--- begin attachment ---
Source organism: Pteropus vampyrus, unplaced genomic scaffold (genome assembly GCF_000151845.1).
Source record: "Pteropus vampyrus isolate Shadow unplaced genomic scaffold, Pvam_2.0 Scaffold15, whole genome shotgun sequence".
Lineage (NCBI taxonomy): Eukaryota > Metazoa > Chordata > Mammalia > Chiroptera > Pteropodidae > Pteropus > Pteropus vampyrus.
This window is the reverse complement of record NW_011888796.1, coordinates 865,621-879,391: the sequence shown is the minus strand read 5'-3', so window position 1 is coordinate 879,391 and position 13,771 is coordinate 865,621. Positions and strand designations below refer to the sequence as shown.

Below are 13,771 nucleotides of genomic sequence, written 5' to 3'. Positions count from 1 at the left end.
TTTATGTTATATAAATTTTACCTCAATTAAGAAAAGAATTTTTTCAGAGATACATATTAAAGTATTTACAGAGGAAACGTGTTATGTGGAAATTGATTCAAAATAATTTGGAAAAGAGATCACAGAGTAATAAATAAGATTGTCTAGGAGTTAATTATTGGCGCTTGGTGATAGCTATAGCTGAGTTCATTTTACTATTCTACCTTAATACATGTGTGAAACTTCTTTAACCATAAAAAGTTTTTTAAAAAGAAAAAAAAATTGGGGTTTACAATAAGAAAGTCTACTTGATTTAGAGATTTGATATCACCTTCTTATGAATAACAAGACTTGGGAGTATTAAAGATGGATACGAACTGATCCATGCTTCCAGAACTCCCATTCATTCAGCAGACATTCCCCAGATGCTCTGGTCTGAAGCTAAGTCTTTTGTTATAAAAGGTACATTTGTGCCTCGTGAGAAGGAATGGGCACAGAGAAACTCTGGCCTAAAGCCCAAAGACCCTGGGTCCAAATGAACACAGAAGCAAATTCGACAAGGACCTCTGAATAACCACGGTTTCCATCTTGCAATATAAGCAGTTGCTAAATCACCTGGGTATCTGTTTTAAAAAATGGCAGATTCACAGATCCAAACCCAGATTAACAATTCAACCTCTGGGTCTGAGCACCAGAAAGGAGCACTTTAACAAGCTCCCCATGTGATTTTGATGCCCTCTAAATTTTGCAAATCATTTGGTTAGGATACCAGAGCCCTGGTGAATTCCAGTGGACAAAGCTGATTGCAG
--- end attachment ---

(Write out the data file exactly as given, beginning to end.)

Source organism: Pteropus vampyrus, unplaced genomic scaffold (genome assembly GCF_000151845.1).
Source record: "Pteropus vampyrus isolate Shadow unplaced genomic scaffold, Pvam_2.0 Scaffold15, whole genome shotgun sequence".
Lineage (NCBI taxonomy): Eukaryota > Metazoa > Chordata > Mammalia > Chiroptera > Pteropodidae > Pteropus > Pteropus vampyrus.
This window is the reverse complement of record NW_011888796.1, coordinates 865,621-879,391: the sequence shown is the minus strand read 5'-3', so window position 1 is coordinate 879,391 and position 13,771 is coordinate 865,621. Positions and strand designations below refer to the sequence as shown.

Below are 13,771 nucleotides of genomic sequence, written 5' to 3'. Positions count from 1 at the left end.
TTTATGTTATATAAATTTTACCTCAATTAAGAAAAGAATTTTTTCAGAGATACATATTAAAGTATTTACAGAGGAAACGTGTTATGTGGAAATTGATTCAAAATAATTTGGAAAAGAGATCACAGAGTAATAAATAAGATTGTCTAGGAGTTAATTATTGGCGCTTGGTGATAGCTATAGCTGAGTTCATTTTACTATTCTACCTTAATACATGTGTGAAACTTCTTTAACCATAAAAAGTTTTTTAAAAAGAAAAAAAAATTGGGGTTTACAATAAGAAAGTCTACTTGATTTAGAGATTTGATATCACCTTCTTATGAATAACAAGACTTGGGAGTATTAAAGATGGATACGAACTGATCCATGCTTCCAGAACTCCCATTCATTCAGCAGACATTCCCCAGATGCTCTGGTCTGAAGCTAAGTCTTTTGTTATAAAAGGTACATTTGTGCCTCGTGAGAAGGAATGGGCACAGAGAAACTCTGGCCTAAAGCCCAAAGACCCTGGGTCCAAATGAACACAGAAGCAAATTCGACAAGGACCTCTGAATAACCACGGTTTCCATCTTGCAATATAAGCAGTTGCTAAATCACCTGGGTATCTGTTTTAAAAAATGGCAGATTCACAGATCCAAACCCAGATTAACAATTCAACCTCTGGGTCTGAGCACCAGAAAGGAGCACTTTAACAAGCTCCCCATGTGATTTTGATGCCCTCTAAATTTTGCAAATCATTTGGTTAGGATACCAGAGCCCTGGTGAATTCCAGTGGACAAAGCTGATTGCAG